Am I supposed to get paid for meal/lunch breaks?

Occasionally, we get calls from potential clients who are wondering whether or not meal breaks are paid or not.

This is how it generally works:

If an hourly employee works more than five hours in a single day, that employee is entitled to a 30 minute uninterrupted meal break. Thus, the typical full time hourly employee works eight hours in a single day, and thus that employee is entitled to a 30 minute uninterrupted meal break. However, unlike rest breaks, a meal break does not count as part of the hours worked, and thus a lunch break is not paid so long as the employee is relieved of all duty during that period.

This leads to the next question, what if my employer interrupts me during my meal break and has me do work? It is unlawful for the employer to interrupt your meal break.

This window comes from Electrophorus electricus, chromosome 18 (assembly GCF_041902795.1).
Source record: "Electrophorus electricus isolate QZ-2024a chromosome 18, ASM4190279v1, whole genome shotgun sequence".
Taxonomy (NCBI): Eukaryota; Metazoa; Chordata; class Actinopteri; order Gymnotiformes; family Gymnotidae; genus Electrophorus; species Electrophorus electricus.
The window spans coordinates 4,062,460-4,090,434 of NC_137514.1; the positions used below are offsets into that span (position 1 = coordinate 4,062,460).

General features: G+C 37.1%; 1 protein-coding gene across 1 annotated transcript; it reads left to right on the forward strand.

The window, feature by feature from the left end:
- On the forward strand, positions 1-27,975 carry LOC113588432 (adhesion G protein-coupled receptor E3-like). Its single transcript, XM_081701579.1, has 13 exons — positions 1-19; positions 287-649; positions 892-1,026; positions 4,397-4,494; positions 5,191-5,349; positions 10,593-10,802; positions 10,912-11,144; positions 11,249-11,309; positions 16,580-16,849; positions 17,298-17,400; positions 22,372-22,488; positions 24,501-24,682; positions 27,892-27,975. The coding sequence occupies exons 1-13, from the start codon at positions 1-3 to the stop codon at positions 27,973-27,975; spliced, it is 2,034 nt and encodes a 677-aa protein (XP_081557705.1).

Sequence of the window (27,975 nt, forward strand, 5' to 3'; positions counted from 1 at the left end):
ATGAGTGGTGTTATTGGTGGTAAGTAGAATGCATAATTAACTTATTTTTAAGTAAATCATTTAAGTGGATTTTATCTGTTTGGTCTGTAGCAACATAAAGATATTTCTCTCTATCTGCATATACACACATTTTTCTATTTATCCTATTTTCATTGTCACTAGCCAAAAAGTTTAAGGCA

So, if an employer has an employee work during his or her meal break, that employee must be paid for it. For example, a secretary eats lunch at her desk, and while the secretary does not do any substantive work, he or she still covers and answers the phone and deals. Because the secretary is not relieved of all duty and is interrupted via incoming calls, the employer must pay the secretary for answering calls. If you take a lunch break, yet still do work during it, and your employer has not paid you, you may be entitled to penalties and compensation.

Call our employment law firm for a free consultation.